R-L categories correct, but text here does not match final assessment. Updated version will be published in IUCN´s Red List June or Nov 2019.
Entoloma porphyrophaeum is a species of seminatural grassland in Europe, up to subalpine areas. The habitats are declining due to changing agricultural practices, development projects, mining and pollution (nitrogen deposition). Over the distribution range we assume a total habitat loss of 30-50% over the last 50 years (approximately three generations: one generation is assumed to be about 17 years). Habitat quality has also become impaired and the decline in population size over this time could be even higher, strengthening the assumption of nearly 50% population decline. This decline in habitat is ongoing and expected to continue over the next 50 years. GBIF lists more than 1300 occurrences. The species is assumed to have a population of more than 20000 mature individuals. At a global scale (i.e. Europe) the population decline is assumed to be on the average 30-50% in 50 years (past, present and future). The species meets the threshold for VU (A2c+3c+4c).
Entoloma porphyrophaeum Bres. is described from Sweden but the type does not exist (Noordeloos 1992). The taxonomic status of GBIF occurences in N America is doubtful and not included here. There is hardly any proof of European Entoloma species occurring in N America (M. Noordeloos pers. comm.). Synonyme: Trichopilus porphyrophaeus (Fr.) P.D. Orton
This is a European species of seminatural grasslands, habitats which are declining due to changing agricultural practices, development projects, mining and pollution. It is redlisted in many countries.
The species is with certainty only known from Europe, where it occurs in many countries from the lowlands up to subalpine areas (se also GBIF 2019), especially in the northwestern part (UK and Scandinavia). The eastern limit is uncertain due to lack of data.
According to GBIF (2019) there are >1300 occurrences from Europe. Based on available information on trends in seminatural grasslands, Griffith et al. (2013) estimated a habitat loss of 90% over the last 75 years for the CHEG-fungi (grassland fungi of Clavariaceae, Hygrocybe s.l., Entoloma and Geoglossaceae) as a whole in Western Europe. According to the Food and Agriculture Organization of the United Nations (FAO), the area of grasslands in the EU declined by 12.8% over 13 years (1990-2003). Also other sources point to a habitat loss in seminatural grasslands of roughly 1% per year in Europe over a longer time, although the data quality is not always very good. Over the whole distribution range we assume a total habitat loss and population decline of 30-50% over the last 50 years. As the habitat quality is also declining, population decline could be higher. Much of European grasslands have bad habitat quality. This trend is ongoing and expected to continue in the future.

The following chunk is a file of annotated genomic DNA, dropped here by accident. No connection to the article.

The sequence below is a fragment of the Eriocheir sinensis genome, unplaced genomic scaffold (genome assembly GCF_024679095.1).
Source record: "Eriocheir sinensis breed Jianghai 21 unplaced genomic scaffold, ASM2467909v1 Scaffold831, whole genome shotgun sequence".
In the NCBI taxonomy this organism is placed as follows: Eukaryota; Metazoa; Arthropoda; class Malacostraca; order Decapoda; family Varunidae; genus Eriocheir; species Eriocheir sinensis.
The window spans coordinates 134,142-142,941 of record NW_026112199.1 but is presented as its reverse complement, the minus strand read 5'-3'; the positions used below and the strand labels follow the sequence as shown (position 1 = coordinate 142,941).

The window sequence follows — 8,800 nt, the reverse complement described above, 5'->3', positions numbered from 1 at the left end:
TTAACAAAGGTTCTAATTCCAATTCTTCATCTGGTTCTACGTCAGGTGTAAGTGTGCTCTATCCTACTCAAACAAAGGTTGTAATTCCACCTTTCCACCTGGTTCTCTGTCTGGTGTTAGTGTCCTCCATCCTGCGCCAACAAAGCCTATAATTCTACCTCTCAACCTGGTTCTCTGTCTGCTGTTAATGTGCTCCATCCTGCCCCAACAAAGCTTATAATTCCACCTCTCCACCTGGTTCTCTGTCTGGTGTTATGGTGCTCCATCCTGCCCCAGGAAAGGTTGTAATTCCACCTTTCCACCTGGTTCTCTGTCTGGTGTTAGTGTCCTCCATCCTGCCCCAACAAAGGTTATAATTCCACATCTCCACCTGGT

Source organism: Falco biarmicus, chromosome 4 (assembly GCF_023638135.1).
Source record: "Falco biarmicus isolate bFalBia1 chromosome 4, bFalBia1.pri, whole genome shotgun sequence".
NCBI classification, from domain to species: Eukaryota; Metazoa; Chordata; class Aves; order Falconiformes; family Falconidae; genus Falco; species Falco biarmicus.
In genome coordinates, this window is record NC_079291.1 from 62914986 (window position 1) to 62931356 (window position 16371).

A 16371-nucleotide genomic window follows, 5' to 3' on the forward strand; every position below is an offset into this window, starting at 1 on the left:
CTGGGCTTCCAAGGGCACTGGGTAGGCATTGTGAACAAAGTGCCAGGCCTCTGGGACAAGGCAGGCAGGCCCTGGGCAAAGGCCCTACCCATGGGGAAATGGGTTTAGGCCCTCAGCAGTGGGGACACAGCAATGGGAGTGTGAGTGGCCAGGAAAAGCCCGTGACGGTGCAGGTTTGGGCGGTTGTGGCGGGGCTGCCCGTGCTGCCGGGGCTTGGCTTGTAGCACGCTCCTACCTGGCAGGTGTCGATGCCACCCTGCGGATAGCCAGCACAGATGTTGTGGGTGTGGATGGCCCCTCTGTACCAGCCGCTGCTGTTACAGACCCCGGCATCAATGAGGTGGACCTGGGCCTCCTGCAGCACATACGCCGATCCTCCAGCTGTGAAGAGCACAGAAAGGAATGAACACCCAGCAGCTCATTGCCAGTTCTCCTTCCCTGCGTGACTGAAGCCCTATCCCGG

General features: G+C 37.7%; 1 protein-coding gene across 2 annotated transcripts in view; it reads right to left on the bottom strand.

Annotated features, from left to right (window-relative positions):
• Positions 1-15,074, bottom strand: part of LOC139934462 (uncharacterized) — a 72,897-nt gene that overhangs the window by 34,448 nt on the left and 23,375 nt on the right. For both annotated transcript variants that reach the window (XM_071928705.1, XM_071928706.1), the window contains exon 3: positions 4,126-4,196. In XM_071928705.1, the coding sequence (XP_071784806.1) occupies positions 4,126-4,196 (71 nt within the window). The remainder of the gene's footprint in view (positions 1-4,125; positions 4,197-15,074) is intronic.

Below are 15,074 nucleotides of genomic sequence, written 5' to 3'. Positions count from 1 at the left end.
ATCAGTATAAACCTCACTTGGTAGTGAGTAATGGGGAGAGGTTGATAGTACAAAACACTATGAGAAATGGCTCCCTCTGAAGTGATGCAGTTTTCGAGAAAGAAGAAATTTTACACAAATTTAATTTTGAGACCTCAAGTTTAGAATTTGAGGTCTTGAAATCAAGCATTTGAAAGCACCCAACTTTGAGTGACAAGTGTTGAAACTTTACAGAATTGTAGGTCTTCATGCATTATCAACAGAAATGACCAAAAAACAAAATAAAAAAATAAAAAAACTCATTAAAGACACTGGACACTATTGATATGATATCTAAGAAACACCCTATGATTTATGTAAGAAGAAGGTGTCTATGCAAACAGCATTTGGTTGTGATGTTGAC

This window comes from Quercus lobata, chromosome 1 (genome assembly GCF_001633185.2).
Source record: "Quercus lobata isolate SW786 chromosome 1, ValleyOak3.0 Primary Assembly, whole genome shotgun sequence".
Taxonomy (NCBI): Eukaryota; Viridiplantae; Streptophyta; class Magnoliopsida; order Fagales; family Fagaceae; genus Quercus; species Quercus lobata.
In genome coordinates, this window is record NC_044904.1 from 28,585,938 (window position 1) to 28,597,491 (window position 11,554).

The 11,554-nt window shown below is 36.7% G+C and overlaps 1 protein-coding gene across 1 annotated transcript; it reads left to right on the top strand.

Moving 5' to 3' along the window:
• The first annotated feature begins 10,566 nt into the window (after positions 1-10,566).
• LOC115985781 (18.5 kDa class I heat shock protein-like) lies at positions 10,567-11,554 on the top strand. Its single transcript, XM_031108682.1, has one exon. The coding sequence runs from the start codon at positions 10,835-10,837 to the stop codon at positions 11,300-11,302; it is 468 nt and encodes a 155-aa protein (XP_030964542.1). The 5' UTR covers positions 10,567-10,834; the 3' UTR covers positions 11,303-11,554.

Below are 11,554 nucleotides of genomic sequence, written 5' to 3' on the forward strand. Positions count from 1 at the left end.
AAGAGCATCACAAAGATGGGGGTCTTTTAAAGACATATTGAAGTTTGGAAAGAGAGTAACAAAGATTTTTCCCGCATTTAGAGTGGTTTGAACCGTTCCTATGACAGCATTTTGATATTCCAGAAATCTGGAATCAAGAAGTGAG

Population Trend: Decreasing
Entoloma porphyrophaeum grows in mycologically rich but nutrient-poor semi-natural grasslands. Semi-natural grasslands are rapidly disappearing due to changes in land use (see Threats). It is found from the sea up to subalpine (and sometimes also alpine) areas in Scandinavia and in the Alps. The nutrient strategy is unknown. In Norway, most localities of the species are in seminatural grasslands (N=100; 91% in seminatural grasslands, and 9% in forests; Jordal et al. 2016), and similar patterns are found in other countries. The fruit bodies are short-lived (weeks), but the mycel is suspected to be longlived; >50-100 years.
Habitat destruction and abandoning are the main threats to seminatural grasslands including. The most important process is probably withgrowing due to ceased grazing/mowing of old seminatural grasslands as part of intensification of agriculture. Further modern cultivation methods like use of fertilizers, pesticides and plowing. Also some places changed land use with the construction of roads, industrial areas, settlements etc. Decline is expected to continue, as at least the areas of seminatural grasslands are of little economic importance in modern agriculture. Most CHEG grasslands (see Population and trends) are among types redlisted as VU, EN or CR in the EU red list of habitats (Jansen et al. 2016)
The habitats should be protected against destruction due to intensification of agriculture or development plans. The maintaining of seminatural grasslands demands yearly grazing or mowing. If grazing by heavy animals destroys part of the soil, light animals like sheep should be recommended. Habitat conservation by governmental support to traditional agricultural practices is most important, this exists in many countries to maintain extensive areas of agricultural areas, and should be extended to larger areas than today.
Further ecological research isneeded to clarify the nutrient strategy of grassland Entoloma’s. Management plans are needed. Habitat trends should be monitored.
The species is not known to be used.
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